February 22, 2019

China Taps the Brakes on Its Global Push for Influence

This year, some Chinese officials have expressed some concerns about lending under the program.

“Ensuring debt sustainability — that is very important,” Yi Gang, the new governor of China’s central bank, said at a conference in Beijing in late April.

While Belt and Road activity remains huge, it has certainly become more restrained, according to official data. In the first five months of 2018, Chinese companies signed contracts worth $36.2 billion in business, down nearly 6 percent from the same period a year ago.

Deal signings were down at this time last year from 2016, too, though by a lesser magnitude. Much of that downturn stemmed from big companies and governments’ saving their powder for a major Belt and Road forum held in May 2017 in Beijing that was attended by Xi Jinping, China’s top leader, President Vladimir V. Putin of Russia and other major political figures. After the forum, activity surged.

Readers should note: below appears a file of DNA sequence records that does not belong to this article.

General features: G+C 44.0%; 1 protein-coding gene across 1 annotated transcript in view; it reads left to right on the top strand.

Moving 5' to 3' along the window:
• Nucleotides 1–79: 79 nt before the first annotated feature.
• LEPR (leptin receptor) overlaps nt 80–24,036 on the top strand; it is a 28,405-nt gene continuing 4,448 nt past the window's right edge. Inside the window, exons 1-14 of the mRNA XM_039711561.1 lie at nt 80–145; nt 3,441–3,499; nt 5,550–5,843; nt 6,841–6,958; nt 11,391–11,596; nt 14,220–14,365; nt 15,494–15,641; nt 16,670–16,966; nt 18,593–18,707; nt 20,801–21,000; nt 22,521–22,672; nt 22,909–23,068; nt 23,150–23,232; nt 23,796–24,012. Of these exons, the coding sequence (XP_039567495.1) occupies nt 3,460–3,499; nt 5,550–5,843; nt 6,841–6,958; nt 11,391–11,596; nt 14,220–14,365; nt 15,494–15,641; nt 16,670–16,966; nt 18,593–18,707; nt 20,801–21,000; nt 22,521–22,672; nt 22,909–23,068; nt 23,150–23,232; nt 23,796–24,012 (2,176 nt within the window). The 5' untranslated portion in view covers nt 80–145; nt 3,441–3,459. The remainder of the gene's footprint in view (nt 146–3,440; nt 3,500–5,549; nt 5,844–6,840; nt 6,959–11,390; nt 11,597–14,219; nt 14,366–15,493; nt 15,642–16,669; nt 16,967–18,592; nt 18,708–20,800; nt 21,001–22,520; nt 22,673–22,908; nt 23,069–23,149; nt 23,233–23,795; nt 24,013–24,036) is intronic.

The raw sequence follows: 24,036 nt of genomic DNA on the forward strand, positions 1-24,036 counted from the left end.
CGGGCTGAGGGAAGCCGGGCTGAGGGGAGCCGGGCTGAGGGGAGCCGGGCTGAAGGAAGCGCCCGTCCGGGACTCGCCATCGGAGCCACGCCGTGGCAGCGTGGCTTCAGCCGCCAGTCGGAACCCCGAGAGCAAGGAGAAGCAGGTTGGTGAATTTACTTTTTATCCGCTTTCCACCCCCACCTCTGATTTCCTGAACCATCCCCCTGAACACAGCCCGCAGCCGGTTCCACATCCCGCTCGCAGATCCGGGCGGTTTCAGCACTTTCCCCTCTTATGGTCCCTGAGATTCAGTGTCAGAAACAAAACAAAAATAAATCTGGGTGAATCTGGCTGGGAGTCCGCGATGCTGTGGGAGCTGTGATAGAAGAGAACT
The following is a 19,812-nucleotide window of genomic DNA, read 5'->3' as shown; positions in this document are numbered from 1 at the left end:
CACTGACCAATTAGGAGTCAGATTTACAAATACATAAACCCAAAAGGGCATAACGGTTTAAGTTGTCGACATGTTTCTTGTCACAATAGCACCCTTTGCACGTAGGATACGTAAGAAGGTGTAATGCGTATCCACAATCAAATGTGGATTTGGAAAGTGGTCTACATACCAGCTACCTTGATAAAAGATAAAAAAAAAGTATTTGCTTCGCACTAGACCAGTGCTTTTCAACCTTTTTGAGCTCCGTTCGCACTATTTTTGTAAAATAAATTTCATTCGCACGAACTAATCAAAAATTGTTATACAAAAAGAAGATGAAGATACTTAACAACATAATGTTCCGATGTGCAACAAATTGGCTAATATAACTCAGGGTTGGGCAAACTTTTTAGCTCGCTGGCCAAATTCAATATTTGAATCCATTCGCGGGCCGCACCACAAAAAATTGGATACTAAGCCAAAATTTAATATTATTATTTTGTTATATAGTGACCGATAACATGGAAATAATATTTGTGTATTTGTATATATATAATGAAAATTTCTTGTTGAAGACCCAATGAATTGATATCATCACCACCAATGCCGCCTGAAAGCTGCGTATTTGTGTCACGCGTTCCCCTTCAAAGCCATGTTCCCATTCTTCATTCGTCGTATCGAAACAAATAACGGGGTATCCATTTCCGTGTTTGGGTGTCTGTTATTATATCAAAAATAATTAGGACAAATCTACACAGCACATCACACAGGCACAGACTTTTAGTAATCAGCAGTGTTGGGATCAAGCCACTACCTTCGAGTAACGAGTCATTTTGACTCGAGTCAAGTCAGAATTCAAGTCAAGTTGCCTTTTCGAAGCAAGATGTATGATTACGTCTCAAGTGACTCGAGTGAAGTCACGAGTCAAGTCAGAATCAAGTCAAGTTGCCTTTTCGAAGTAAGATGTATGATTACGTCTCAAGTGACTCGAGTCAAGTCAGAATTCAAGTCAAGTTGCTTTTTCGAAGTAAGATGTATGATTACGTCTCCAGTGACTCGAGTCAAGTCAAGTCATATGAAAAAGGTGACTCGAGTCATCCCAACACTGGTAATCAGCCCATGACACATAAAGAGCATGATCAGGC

“I sensed that the level of enthusiasm about B.R.I. had certainly shifted down a few notches relative to last year,” said Eswar Prasad, a Cornell economist and former head of the International Monetary Fund’s China division who recently visited Beijing and had extensive conversations with Chinese financial policymakers.

Project activity could pick up later this year, of course. But an uncertain global economic outlook has given Beijing even more reasons to be cautious.

A protracted trade war between the United States and other countries, particularly China, could shake confidence and stunt growth. The United States has pushed up short-term interest rates, making it more costly to borrow money. In the past, interest rate increases in the United States have sometimes caused financial turbulence elsewhere, especially in emerging markets.

Article source: https://www.nytimes.com/2018/06/29/business/china-belt-and-road-slows.html?partner=rss&emc=rss

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